Presenting was a diverse group of women and men representing a wide range of backgrounds, including botpreneurs, commercial artists, typographers, solicitors, and VFX designers. There really was something for everyone.
We’re a little biased, but the Codebots crew couldn't get enough of Prue Jones who talked about AI and the future of design.
Prue got the ball rolling with some audience participation. Over 300 people weighed in on the questions most of whom identified as designers.
Most designers think AI will be net positive, but many baulked at the idea of connecting a chip to their brains. Fair enough if you ask me.
Then Prue blew everyone’s mind with a (simple) quote by Matthew Bishop.
“The pace of change is accelerating, and it’s a design problem,” Prue said. This echoed ideas that appeared in Dean Poole
and Mike Rigby
’s talks—“all logic is algorithmic,” and so math-based AI is swallowing logic-based tasks. This is why “human creativity is needed now more than ever.” We need to embrace Human Centered Design and improve Human Experience (HX). A new system to match changing times.
We went to the conference to keep up with trends in the design community and to gauge what designers think of Codebots.
The Codebots vision is to democratise app development by employing bots to help write code, so smaller, more agile teams of developers, designers, and creative people can build awesome things.
With a code-writing robot sidekick, designers will be able to get creative and build apps. No barriers! Or so that’s the idea, but what do creators actually think?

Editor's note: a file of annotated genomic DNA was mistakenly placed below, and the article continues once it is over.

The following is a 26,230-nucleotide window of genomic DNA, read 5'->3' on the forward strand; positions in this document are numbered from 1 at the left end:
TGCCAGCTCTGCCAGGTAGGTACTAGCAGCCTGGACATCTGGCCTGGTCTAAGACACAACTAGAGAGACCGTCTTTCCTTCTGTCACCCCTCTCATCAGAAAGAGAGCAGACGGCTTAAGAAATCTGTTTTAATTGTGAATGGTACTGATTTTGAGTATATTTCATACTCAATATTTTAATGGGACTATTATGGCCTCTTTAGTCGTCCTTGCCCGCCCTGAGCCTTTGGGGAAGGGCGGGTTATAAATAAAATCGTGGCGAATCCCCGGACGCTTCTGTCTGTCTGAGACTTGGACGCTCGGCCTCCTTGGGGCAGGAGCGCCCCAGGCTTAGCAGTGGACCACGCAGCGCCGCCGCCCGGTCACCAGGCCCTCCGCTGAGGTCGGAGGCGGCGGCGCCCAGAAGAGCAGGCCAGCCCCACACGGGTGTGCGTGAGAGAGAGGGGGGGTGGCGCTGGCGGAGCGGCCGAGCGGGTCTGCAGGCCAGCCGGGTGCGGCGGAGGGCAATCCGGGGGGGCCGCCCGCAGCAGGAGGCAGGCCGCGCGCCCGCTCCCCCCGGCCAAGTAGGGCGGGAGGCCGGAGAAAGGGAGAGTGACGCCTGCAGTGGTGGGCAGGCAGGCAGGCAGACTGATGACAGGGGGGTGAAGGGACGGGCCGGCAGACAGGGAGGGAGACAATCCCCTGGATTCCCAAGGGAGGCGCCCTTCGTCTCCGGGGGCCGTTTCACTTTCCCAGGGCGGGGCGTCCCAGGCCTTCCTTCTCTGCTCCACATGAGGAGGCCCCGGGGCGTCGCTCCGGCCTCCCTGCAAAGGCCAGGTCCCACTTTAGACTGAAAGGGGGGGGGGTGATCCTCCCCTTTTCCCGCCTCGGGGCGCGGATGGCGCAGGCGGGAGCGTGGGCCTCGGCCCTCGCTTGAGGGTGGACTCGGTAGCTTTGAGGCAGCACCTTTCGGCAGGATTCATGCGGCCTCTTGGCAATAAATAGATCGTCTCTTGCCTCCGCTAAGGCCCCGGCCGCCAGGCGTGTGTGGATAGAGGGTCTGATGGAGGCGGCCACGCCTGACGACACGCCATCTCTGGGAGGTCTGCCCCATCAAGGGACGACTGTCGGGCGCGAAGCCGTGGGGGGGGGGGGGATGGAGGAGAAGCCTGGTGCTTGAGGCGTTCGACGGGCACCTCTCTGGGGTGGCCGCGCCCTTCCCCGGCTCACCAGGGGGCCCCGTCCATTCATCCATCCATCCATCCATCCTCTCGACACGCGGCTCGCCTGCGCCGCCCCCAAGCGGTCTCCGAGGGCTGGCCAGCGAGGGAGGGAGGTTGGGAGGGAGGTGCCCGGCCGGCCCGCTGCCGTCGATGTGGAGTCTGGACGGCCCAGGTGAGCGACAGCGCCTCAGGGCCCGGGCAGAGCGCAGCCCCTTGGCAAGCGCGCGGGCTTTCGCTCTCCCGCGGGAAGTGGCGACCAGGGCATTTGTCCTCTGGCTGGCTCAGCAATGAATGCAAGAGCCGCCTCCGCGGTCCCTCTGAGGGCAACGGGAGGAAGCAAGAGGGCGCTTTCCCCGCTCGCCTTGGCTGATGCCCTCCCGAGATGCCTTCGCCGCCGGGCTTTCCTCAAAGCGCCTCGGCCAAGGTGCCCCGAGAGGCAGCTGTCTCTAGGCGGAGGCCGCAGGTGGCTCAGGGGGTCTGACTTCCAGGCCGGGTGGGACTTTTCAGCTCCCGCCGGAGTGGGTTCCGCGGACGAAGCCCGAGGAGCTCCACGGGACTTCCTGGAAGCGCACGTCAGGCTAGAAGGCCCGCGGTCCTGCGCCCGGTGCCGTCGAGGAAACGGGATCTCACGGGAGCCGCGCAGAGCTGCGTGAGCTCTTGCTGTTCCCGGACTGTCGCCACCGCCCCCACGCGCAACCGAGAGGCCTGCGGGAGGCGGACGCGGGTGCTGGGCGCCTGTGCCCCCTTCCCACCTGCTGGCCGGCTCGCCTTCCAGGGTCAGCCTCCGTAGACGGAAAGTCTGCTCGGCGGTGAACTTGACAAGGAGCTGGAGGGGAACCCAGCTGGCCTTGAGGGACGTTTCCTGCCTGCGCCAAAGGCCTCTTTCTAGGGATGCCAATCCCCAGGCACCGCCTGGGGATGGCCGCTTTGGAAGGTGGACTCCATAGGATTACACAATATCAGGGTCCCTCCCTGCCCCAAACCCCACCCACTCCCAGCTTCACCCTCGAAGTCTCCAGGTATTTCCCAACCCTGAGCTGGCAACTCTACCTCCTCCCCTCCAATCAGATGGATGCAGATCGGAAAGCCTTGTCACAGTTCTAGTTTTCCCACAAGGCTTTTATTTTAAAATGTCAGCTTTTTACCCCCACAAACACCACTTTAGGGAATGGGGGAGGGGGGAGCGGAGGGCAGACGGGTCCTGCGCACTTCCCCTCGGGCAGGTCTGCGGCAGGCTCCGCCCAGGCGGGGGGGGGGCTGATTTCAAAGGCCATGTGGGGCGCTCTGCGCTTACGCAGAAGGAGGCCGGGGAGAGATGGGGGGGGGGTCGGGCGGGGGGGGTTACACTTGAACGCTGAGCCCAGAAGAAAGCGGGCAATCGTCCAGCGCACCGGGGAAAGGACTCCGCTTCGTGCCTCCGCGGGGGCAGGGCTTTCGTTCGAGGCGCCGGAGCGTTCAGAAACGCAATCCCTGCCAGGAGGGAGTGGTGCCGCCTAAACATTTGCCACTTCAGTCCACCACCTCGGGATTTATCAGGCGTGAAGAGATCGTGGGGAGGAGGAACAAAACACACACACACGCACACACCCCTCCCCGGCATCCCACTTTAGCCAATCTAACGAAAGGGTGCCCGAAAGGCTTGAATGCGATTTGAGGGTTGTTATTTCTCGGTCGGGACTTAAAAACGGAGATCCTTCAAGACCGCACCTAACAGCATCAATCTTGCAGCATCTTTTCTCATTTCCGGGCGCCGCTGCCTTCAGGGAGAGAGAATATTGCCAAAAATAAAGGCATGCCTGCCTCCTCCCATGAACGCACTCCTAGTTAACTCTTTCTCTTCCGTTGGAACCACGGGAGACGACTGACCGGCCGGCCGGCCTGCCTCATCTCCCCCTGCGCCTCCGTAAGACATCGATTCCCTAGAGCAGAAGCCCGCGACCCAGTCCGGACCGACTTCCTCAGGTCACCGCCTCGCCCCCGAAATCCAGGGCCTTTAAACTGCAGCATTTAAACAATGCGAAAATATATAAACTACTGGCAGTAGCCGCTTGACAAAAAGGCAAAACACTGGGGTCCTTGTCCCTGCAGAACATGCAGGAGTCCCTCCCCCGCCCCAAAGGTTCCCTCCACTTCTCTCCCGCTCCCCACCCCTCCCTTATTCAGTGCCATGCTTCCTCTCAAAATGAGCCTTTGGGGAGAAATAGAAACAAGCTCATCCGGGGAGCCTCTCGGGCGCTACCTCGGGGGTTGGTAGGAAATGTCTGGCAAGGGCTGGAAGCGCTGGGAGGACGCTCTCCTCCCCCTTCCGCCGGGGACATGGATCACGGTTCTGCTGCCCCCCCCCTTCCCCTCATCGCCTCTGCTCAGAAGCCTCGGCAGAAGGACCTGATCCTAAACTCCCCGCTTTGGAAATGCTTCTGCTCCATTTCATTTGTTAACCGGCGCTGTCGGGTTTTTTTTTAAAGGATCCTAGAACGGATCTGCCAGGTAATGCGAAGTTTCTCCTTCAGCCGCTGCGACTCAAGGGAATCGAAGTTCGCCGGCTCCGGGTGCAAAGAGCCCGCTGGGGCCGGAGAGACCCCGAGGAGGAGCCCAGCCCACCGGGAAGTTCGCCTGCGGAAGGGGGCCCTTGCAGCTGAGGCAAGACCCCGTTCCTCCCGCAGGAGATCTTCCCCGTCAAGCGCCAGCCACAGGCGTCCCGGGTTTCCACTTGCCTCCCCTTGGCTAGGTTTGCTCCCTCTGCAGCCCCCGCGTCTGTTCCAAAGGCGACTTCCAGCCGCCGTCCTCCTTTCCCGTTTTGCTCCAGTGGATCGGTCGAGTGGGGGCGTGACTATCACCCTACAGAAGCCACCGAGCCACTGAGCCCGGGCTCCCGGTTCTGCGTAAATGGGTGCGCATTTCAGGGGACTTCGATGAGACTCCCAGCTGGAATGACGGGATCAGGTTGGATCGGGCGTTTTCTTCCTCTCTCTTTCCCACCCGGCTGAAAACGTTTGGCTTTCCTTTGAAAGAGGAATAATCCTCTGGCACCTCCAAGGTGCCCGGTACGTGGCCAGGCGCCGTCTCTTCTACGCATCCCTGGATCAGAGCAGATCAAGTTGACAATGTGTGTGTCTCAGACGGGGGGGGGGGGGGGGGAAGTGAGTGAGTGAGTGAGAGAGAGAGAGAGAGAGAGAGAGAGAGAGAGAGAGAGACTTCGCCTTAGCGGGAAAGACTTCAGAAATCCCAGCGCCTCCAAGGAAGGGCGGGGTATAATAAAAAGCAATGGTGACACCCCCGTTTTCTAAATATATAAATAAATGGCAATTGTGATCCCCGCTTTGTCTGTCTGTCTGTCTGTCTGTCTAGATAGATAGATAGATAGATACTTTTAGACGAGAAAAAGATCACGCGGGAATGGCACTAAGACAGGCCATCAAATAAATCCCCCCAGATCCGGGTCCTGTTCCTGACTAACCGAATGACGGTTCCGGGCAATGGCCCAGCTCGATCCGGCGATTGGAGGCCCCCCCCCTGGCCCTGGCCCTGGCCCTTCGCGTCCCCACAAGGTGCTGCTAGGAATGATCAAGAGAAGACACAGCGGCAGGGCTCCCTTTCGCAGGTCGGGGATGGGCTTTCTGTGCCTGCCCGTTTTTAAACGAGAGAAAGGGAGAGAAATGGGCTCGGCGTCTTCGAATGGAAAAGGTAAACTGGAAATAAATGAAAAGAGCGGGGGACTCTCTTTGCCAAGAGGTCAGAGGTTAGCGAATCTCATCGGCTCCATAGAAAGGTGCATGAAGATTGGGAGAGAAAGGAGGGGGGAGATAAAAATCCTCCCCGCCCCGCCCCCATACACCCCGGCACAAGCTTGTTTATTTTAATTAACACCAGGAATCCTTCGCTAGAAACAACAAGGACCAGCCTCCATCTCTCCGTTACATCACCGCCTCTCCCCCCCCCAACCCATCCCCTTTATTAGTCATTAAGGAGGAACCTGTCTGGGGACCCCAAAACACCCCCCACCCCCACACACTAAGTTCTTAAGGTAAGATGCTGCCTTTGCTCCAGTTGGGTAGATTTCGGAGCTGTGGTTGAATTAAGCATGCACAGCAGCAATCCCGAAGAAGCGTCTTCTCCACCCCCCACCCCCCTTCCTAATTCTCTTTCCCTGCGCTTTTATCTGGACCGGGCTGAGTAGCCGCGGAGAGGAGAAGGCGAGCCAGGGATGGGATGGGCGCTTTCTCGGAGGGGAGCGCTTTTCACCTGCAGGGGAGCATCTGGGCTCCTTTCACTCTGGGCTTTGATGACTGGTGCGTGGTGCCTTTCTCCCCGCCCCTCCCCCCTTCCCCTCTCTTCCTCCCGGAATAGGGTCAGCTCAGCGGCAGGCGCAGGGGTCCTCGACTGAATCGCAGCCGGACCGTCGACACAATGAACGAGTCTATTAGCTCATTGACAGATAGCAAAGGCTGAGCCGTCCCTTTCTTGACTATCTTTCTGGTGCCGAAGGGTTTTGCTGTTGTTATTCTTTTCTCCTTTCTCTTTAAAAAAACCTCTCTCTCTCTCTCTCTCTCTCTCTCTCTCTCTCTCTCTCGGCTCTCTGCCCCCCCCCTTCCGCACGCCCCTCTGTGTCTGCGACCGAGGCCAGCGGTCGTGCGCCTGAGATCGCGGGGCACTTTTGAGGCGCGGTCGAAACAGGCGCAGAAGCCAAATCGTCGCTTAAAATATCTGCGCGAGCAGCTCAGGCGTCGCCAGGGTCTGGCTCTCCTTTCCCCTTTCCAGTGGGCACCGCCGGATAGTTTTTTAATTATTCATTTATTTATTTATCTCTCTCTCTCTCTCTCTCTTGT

Well, going into #tdcbne17 a lot of designers didn’t know much about AI or how it could change how we do design or how much we need design. (Luckily, Prue, Dean, and Mike’s talks helped to convince many that bots are a big deal.) This made for some interesting conversations.
And when he wasn’t making us laugh, he was leaving us gaping in awe. His award-winning work with the Silo Theatre was, in his own words, “just riffing on an idea like how a jazz musician riffs chords.” What happens when you take away a model's face? Let's find out.
Codebotters-Isha Black and Mitchell Tweedie-bumped into Dean during the intermission and asked his thoughts on Codebots and our vision, mission, values.
Like a lot of other designers we spoke with, Dean showed interest in knowing how Codebots would help people collaborate. Codebots isn’t Sci-Fi, Isha explained but a platform where humans and bots work alongside each other. Where the strengths of one can complement the strengths of the other.
The next big hit was Mike Rigby, who absolutely smashed it out of the park with insights on design in 2017 and beyond.
Mike echoed a theme touched on by speakers Nadia Hernández and Lauren Hom: exploration. Artists need freedom and want to try and experience new things. R/GA’s BotBot project is an attempt to democratise chatbots by streamlining the bot building process. Similar to Codebots, which democratises app development. Very cool talk.
Everyone had an amazing time, and we're all looking forward to #tdcbne18!